From time to time, trustees may find themselves caught up in family disputes relating wholly or partly to the assets that they administer. Of the militating family members, some may be beneficiaries, but some may not be. The prospect of an out-of-court settlement will usually be welcome news, but there may be complications if the settlement terms involve the trustee distributing assets in a way that confers a direct or indirect benefit on non-beneficiaries.
This is what happened in Y Trust  JRC 059, where the Trustee sought to surrender its discretion to the Royal Court regarding the manner in which it should act in connection with hostile divorce proceedings. The case examines the right approach to be taken in such circumstances.
The assets of the Trust principally comprised a family business. Historically, the Trustee had not interfered in the management of the business, leaving that up to the Husband. However, when it became apparent that the Husband and Wife’s marriage was foundering the Trustee took steps to impose itself and ensure that it had proper control of the Trust assets. This involvement was not well received by the Husband.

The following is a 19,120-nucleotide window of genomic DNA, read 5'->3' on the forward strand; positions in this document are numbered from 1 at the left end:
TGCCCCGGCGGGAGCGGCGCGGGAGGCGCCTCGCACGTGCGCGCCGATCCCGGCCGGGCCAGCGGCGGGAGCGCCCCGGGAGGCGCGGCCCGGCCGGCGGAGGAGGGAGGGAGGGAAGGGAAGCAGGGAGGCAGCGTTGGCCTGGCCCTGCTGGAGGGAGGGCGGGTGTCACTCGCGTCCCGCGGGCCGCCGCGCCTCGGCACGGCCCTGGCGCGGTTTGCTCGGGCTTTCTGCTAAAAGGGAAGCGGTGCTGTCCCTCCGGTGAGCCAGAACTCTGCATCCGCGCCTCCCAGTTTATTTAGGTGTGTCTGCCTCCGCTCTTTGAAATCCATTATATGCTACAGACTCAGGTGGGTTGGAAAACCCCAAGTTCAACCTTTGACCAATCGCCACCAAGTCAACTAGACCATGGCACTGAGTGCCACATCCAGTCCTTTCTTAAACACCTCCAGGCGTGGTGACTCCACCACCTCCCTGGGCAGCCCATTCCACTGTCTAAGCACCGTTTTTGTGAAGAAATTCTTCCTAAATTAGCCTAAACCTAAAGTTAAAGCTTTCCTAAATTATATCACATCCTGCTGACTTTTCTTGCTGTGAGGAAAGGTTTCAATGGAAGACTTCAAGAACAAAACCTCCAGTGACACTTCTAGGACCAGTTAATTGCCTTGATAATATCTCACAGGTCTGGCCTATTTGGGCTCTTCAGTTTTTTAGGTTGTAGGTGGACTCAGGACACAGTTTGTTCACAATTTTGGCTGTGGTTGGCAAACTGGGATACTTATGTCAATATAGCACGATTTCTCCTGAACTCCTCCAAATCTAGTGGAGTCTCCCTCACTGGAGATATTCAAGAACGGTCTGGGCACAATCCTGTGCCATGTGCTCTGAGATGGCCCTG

The Trust Deed (which was somewhat unorthodox) provided for an “Appointer”, with powers to appoint and remove the trustees. The Appointer was, according the Trust Deed, to be rendered an excluded person. Whilst it had originally been intended that the Husband was to be a beneficiary, this was inadvertently compromised when he assumed the role of Appointer.
The other beneficiaries were the Wife, their children and their grandchildren (who were minors).
In the course of the hostilities, the Wife made applications to the Royal Court alleging that the Husband had been exerting too much influence over the Trust and its assets, such that he was benefitting personally to the prejudice of the beneficiaries. By contrast, the Husband alleged that the Trustee’s actions in seeking to exert control over the Trust assets had caused him serious reputational damage.